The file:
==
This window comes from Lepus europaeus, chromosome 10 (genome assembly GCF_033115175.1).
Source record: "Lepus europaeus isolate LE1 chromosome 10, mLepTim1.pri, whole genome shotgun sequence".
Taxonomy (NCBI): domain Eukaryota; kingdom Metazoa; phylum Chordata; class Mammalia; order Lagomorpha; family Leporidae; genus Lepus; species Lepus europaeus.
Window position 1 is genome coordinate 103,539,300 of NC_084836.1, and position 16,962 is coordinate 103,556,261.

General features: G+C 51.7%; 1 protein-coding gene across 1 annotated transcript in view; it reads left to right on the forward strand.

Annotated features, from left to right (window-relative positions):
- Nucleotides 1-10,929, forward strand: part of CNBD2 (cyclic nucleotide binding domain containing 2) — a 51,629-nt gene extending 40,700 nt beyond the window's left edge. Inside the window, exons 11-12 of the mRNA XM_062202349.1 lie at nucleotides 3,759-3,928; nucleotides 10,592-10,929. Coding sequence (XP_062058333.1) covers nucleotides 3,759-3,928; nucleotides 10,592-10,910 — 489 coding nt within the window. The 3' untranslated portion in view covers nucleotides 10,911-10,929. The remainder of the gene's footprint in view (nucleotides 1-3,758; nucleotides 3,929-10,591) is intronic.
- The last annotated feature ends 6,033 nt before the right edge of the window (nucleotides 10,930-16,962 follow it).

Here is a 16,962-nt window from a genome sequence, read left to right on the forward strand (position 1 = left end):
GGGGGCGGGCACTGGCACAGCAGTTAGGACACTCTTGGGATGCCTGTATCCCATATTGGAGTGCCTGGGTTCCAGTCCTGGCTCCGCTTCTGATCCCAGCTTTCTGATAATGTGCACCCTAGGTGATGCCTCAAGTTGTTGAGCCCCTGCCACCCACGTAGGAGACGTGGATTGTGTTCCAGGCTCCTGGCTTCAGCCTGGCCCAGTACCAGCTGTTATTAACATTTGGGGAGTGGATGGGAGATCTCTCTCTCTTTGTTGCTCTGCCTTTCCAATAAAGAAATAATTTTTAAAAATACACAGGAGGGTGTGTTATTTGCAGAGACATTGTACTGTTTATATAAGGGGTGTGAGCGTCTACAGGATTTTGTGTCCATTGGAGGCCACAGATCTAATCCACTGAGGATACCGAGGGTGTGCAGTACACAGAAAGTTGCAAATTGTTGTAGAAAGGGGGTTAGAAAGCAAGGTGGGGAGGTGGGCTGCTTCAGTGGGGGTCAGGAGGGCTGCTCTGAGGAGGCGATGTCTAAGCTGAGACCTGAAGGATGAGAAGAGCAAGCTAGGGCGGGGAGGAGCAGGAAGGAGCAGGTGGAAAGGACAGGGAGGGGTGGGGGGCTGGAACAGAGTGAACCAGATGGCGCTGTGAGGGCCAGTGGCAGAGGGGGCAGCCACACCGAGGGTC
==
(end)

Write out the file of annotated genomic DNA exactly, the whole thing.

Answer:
This window comes from Lepus europaeus, chromosome 10 (genome assembly GCF_033115175.1).
Source record: "Lepus europaeus isolate LE1 chromosome 10, mLepTim1.pri, whole genome shotgun sequence".
Taxonomy (NCBI): domain Eukaryota; kingdom Metazoa; phylum Chordata; class Mammalia; order Lagomorpha; family Leporidae; genus Lepus; species Lepus europaeus.
Window position 1 is genome coordinate 103,539,300 of NC_084836.1, and position 16,962 is coordinate 103,556,261.

General features: G+C 51.7%; 1 protein-coding gene across 1 annotated transcript in view; it reads left to right on the forward strand.

Annotated features, from left to right (window-relative positions):
- Nucleotides 1-10,929, forward strand: part of CNBD2 (cyclic nucleotide binding domain containing 2) — a 51,629-nt gene extending 40,700 nt beyond the window's left edge. Inside the window, exons 11-12 of the mRNA XM_062202349.1 lie at nucleotides 3,759-3,928; nucleotides 10,592-10,929. Coding sequence (XP_062058333.1) covers nucleotides 3,759-3,928; nucleotides 10,592-10,910 — 489 coding nt within the window. The 3' untranslated portion in view covers nucleotides 10,911-10,929. The remainder of the gene's footprint in view (nucleotides 1-3,758; nucleotides 3,929-10,591) is intronic.
- The last annotated feature ends 6,033 nt before the right edge of the window (nucleotides 10,930-16,962 follow it).

Here is a 16,962-nt window from a genome sequence, read left to right on the forward strand (position 1 = left end):
GGGGGCGGGCACTGGCACAGCAGTTAGGACACTCTTGGGATGCCTGTATCCCATATTGGAGTGCCTGGGTTCCAGTCCTGGCTCCGCTTCTGATCCCAGCTTTCTGATAATGTGCACCCTAGGTGATGCCTCAAGTTGTTGAGCCCCTGCCACCCACGTAGGAGACGTGGATTGTGTTCCAGGCTCCTGGCTTCAGCCTGGCCCAGTACCAGCTGTTATTAACATTTGGGGAGTGGATGGGAGATCTCTCTCTCTTTGTTGCTCTGCCTTTCCAATAAAGAAATAATTTTTAAAAATACACAGGAGGGTGTGTTATTTGCAGAGACATTGTACTGTTTATATAAGGGGTGTGAGCGTCTACAGGATTTTGTGTCCATTGGAGGCCACAGATCTAATCCACTGAGGATACCGAGGGTGTGCAGTACACAGAAAGTTGCAAATTGTTGTAGAAAGGGGGTTAGAAAGCAAGGTGGGGAGGTGGGCTGCTTCAGTGGGGGTCAGGAGGGCTGCTCTGAGGAGGCGATGTCTAAGCTGAGACCTGAAGGATGAGAAGAGCAAGCTAGGGCGGGGAGGAGCAGGAAGGAGCAGGTGGAAAGGACAGGGAGGGGTGGGGGGCTGGAACAGAGTGAACCAGATGGCGCTGTGAGGGCCAGTGGCAGAGGGGGCAGCCACACCGAGGGTC